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Let $R$ be a ring and $M_n(R)$ the ring of $n \times n$ matrices with elements in $R$. Let $\textrm{mod} R$ denote the category of left modules over $R$.

How to define a equivalent functor $F: \textrm{mod} R \to \textrm{mod} M_n(R)$?

In Example, one defines $F(X) = X^n \in \textrm{mod} M_n(R)$ for a left $R$-module $X$.

I do not know how to define the inverse functor $F^{-1}$. In case that $n=2$, $(M_1, M_2)^{T} \in \textrm{mod} M_2(R)$, then what is $F^{-1}((M_1, M_2)^{T})$?

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2 Answers 2

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Let me explain the general picture. Let $R,S$ be two rings. The cocontinuous functors $$\mathsf{Mod}(S) \longrightarrow \mathsf{Mod}(R)$$ are given by $P \otimes_R -$ for some $(R,S)$-bimodule $P$ - this the Eilenberg-Watts Theorem. It follows that pairs of pseudoinverse functors $$\mathsf{Mod}(R) \longleftrightarrow \mathsf{Mod}(S)$$ are given by pairs $(P,Q)$, where $P$ is a $(R,S)$-bimodule and $Q$ is a $(S,R)$-bimodule such that $P \otimes_S Q \cong R$ as $(R,R)$-bimodules and $Q \otimes_R P \cong S$ as $(S,S)$-bimodules. These pairs (together with the isomorphisms actually) are called Morita contexts, since they classify Morita equivalences between $R$ and $S$. If you want to know more details, you can find them for instance in Lam's book Lectures on modules and rings in the chapter on Morita theory. There you can also find some details for the example below.

In the standard example $S=M_n(R)$, a possible choice is the $(R,M_n(R))$-bimodule $R^{1 \times n}=R^n$ (row vectors) and likewise the $(M_n(R),R)$-bimodule $R^{n \times 1}=R^n$ (column vectors). One has to check that $R^{n \times 1} \otimes_R R^{1 \times n} \cong M_n(R)$ as $(M_n(R),M_n(R))$-bimodules and $R^{1 \times n} \otimes_{M_n(R)} R^{n \times 1} \cong R$ as $(R,R)$-bimodules.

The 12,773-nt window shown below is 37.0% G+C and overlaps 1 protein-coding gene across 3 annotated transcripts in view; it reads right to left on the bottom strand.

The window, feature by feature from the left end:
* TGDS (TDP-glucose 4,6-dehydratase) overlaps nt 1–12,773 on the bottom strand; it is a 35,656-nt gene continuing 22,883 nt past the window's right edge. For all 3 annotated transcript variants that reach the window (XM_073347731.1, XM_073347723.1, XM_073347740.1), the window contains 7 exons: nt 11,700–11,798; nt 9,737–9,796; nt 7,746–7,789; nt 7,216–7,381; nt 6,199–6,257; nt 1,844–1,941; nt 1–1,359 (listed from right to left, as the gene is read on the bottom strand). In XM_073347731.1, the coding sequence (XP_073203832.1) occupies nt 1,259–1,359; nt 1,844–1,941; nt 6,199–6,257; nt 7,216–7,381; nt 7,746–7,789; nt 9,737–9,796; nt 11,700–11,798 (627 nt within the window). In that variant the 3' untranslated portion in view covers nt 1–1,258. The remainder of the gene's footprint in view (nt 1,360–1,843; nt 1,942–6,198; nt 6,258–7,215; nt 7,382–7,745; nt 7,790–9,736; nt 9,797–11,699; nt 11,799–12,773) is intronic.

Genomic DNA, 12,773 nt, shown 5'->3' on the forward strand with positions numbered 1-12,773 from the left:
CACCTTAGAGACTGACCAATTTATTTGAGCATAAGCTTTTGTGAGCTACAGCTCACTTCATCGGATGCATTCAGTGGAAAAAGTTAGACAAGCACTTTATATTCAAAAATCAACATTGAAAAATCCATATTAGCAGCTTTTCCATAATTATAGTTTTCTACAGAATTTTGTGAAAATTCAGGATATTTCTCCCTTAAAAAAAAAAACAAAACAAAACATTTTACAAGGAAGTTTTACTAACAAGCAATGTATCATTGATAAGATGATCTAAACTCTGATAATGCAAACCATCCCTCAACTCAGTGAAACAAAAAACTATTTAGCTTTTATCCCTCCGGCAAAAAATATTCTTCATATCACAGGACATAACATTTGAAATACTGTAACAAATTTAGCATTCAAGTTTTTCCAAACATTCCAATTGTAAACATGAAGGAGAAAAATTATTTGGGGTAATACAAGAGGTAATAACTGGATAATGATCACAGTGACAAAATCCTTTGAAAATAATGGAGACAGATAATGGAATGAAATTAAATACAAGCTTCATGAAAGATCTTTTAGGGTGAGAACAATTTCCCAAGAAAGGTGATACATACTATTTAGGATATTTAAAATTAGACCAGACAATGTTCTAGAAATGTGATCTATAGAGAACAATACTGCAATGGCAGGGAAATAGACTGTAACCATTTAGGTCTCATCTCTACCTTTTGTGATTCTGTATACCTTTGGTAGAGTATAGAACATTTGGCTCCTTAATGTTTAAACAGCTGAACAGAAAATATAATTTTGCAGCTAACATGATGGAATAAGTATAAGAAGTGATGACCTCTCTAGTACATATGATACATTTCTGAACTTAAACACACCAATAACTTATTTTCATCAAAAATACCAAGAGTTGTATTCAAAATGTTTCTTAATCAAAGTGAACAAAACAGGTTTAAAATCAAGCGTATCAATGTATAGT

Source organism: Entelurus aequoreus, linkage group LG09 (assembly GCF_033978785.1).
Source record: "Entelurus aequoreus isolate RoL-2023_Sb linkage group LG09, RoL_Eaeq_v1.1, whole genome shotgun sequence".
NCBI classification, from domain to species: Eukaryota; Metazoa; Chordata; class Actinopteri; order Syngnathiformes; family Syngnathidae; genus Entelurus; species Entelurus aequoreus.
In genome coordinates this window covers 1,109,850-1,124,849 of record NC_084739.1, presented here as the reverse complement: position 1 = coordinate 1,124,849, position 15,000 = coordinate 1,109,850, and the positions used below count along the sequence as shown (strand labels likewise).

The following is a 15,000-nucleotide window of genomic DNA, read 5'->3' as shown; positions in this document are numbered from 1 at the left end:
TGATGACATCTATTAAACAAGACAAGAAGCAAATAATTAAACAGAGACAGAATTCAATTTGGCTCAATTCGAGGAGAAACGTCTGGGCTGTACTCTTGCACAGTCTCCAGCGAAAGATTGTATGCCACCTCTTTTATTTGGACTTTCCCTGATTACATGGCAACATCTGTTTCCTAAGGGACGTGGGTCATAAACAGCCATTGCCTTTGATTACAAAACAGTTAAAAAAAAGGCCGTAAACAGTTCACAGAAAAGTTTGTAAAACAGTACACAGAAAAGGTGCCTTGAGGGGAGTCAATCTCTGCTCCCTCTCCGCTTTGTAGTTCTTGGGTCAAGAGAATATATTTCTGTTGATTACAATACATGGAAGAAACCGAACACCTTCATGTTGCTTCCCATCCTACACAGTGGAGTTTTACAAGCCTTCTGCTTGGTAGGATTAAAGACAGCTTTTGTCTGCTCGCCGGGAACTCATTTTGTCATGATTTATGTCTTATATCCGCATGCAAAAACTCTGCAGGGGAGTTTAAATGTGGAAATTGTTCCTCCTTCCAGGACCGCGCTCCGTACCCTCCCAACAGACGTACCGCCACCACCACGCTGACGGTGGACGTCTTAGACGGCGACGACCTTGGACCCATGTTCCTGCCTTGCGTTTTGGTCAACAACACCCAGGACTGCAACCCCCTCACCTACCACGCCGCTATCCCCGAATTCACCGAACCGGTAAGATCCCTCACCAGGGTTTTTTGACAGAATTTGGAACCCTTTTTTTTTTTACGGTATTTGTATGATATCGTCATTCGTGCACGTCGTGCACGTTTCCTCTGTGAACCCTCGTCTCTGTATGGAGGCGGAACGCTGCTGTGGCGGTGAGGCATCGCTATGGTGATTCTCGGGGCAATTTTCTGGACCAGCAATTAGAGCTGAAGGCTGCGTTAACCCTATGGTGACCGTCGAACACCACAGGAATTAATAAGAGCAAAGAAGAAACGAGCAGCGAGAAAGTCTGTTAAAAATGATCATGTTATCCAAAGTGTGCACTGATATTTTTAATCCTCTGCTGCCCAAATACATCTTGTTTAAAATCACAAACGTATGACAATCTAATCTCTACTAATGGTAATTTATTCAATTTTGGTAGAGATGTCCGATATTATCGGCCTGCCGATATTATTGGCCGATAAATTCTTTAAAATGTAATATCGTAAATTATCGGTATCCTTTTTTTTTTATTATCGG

The corresponding pseudoinverse functors are $$\mathsf{Mod}(R) \to \mathsf{Mod}(M_n(R)),~X \mapsto R^{n \times 1} \otimes_R X = X^{n \times 1}$$ and $$\mathsf{Mod}(M_n(R)) \to \mathsf{Mod}(R),~ X \mapsto R^{1 \times n} \otimes_{M_n(R)} X \cong E_{11} X.$$

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  • $\begingroup$ Thank you. But I have a problem: what is $E_{11}$? Whether $E_{11}$ is the matrix whose $(1,1)$-th entry is 1 and 0 elsewhere. $\endgroup$
    – bing
    Apr 13, 2017 at 8:34
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    $\begingroup$ Yes. $E_{ij}$ are the standard matrix units. $\endgroup$
    – HeinrichD
    Apr 13, 2017 at 21:29
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Given any $M_n(R)$-module $Y$, we can treat it like an $R$-module (since $R\hookrightarrow M_n(R)$ diagonally), in which case $Y=\bigoplus_i e_{ii}Y$ as $R$-modules. To see why $Y=\sum_i e_{ii}Y$, simply note $I_n=\sum_i e_{ii}$ and to see the sum is direct, suppose $y$ is in both $e_{ii}Y$ and $\bigoplus_{j\ne i}e_{jj}y$, then apply $e_{ii}$ to $y$ to get $y=0$ (since $e_{ii}$ acts as the identity on $e_{ii}Y$ and as $0$ on all other $e_{jj}Y$s). Moreover, observe $e_{ii}Y\cong e_{jj}Y$ as $R$-modules, with multiplications by $e_{ij}$ and $e_{ji}$ as mutually inverse homomorphisms (hence isomorphisms), from which we conclude $Y\cong X^n$ as $M_n(R)$-modules with $X=e_{ii}Y$.

So the inverse of $X\mapsto X^n$ is $Y\mapsto e_{11}Y$.

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  • $\begingroup$ I think there's a problem in your proof of $e_{ii}Y \simeq e_{jj}Y$, since multiplying $e_{ii}$ by the permutation matrix associated to the transpositions $(ij)$ can only give you $e_{ji}$, not $e_{jj}$. $\endgroup$
    – penseur_32
    Nov 10, 2021 at 14:17
  • $\begingroup$ @penseur_32 True. Fixed. $\endgroup$ Mar 29 at 19:49

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